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There was an earthquake in Los Angeles Sunday night!
OK, it wasn't huge, but I had to pause "Game of Thrones" to make sure we weren't running for doorways.
I have a deep and constant fear of disasters. Earthquakes, hurricanes, zombie apocalypse—these are the things that wake me up at night. Sure, there are moments here and there when I'm thinking of other things, but when you really start to think about it, those survival preppers hanging out in yurts in the middle of the desert seem like they may be headed in the right direction.
Sure, it's easy to tell yourself that when "the big one" hits, you can just pick up your phone and call a firefighter and they'll handle the rest, but if you spent 30 seconds reading about Hurricane Katrina, you know that simply isn't true. A few bottles of water and some expired camping food simply won't cut it.
Recently, I started noticing I was paying attention to more than just Rick Grimes' sexy lips while watching "The Walking Dead." I would wonder if I should buy some combat boots for my earthquake kit, or what the best antiseptic is, or what do the women do for one week every month? I mean they clearly can't touch on all those things, but do YOU have feminine hygiene and jock itch powder in your disaster kit? Didn't think so.
I actually called the shooting range near the airport and enquired about private lessons. Seriously.
Don't forget to add some whiskey minis or a box of wine to your kit.
At this point I decided to read "The Zombie Survival Guide" and found it was actually quite helpful and applied to many catastrophes, not just being attacked by the Living Dead. For example, a crow bar is the perfect weapon and has practical application for opening things and helping you climb over chain link fences. Plus you can fit it into a backpack as you flee whatever you are running from. I immediately went online and ordered one (I love Amazon Prime). The crow bar now lives in my nightstand, so heads up, you've received fair warning.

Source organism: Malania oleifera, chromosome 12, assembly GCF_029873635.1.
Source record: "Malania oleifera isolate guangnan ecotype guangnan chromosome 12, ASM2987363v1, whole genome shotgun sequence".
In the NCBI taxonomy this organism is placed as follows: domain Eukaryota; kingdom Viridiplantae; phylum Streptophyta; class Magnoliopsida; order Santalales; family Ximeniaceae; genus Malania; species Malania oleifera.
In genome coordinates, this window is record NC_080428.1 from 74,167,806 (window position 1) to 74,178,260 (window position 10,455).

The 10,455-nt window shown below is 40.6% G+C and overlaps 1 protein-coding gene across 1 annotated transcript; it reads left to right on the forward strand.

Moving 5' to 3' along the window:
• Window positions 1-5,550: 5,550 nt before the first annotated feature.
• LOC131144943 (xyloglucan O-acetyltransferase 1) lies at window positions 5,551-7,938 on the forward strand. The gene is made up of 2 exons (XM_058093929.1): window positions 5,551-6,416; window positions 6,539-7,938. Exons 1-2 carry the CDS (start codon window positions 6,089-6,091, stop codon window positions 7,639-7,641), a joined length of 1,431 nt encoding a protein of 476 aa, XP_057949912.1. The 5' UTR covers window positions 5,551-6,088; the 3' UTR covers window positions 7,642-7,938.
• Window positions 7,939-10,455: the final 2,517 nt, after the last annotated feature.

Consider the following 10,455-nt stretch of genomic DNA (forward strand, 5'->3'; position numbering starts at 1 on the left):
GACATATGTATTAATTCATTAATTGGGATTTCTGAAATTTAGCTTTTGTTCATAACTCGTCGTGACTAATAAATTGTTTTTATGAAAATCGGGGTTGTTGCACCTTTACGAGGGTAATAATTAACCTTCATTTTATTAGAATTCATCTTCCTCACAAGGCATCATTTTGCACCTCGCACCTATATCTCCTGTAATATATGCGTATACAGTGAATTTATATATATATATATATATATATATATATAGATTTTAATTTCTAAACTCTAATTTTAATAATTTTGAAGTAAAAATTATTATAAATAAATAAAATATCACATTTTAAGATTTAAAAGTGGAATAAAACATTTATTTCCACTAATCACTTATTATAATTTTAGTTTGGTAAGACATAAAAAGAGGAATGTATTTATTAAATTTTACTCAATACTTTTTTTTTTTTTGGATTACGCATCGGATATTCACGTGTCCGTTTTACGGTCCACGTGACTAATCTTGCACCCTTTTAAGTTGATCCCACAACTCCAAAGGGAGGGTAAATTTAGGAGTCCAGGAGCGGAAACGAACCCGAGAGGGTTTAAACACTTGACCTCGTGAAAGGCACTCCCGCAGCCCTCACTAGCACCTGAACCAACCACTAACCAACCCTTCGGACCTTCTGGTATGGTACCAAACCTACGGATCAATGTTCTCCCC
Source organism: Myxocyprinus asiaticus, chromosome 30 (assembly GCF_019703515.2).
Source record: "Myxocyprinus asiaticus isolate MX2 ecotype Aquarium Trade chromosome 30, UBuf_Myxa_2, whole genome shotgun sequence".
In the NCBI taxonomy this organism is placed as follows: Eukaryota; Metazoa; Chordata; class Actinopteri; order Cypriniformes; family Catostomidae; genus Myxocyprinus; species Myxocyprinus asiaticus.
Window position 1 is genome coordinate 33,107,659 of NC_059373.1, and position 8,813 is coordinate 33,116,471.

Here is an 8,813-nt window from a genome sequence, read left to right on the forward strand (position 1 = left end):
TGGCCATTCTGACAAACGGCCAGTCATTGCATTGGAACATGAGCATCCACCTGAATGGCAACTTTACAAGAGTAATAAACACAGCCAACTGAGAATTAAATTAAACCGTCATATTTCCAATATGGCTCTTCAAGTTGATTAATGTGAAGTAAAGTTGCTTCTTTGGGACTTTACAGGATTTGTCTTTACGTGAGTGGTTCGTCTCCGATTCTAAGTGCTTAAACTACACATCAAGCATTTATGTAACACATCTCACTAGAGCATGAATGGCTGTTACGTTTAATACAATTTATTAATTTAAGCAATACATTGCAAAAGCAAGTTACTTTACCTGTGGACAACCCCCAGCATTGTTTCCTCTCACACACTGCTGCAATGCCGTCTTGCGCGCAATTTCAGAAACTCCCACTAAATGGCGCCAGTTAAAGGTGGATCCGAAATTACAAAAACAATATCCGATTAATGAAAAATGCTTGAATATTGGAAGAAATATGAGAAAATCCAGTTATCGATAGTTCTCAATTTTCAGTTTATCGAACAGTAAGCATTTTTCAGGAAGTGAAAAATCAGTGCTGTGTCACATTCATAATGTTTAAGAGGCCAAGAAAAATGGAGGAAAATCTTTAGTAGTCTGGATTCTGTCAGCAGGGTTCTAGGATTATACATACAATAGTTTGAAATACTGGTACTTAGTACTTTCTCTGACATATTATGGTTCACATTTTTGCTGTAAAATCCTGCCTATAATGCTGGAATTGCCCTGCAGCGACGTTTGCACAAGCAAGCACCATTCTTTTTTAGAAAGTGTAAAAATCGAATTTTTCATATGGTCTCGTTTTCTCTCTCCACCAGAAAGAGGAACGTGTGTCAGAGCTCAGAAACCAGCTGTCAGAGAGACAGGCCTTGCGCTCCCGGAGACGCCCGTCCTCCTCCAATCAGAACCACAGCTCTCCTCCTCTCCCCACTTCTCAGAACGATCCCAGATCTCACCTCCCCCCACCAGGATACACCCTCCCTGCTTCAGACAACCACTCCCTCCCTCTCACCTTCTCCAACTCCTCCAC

Now I'm in the midst of a full-blown disaster preparedness quest and have even started podcasting about it. Recently we had Roy Forbes from Survivault on the podcast, and he shared some amazing tips:
1. You need a gallon of water per person, per day and they recommend having seven days worth on hand. You can live weeks without food, but only days without water.
2. Your first aid kit should contain tourniquets and blood clotting sponges for zombie bites. I mean major injuries.
3. Do you take medication? You need a month's supply of all of these in your kit.
4. Create a plan and review it with your family CONSTANTLY. I know it's scary, but so is a tsunami.
5. Make sure your neighbors are prepared. Help them. The first place they'll come if they need anything is to you, and then your supplies are that much more limited.
6. Don't forget to add some whiskey minis or a box of wine to your kit. When you are sitting around waiting for the electricity to come back on, you'll be glad you did. Plus they make a great antiseptic and can help someone in full panic mode chill out.
Researching preparedness can actually be quite educational and entertaining, check out this guy's ingenuity:
I'd love to continue to share the many tips I receive from my podcast guests and constant research with you here. Tweet me if you have questions or suggestions. I think we could all be better prepared, and sleep a little more securely ... or at least use it as an excuse to watch "The Walking Dead" and drool over Norman Reedus.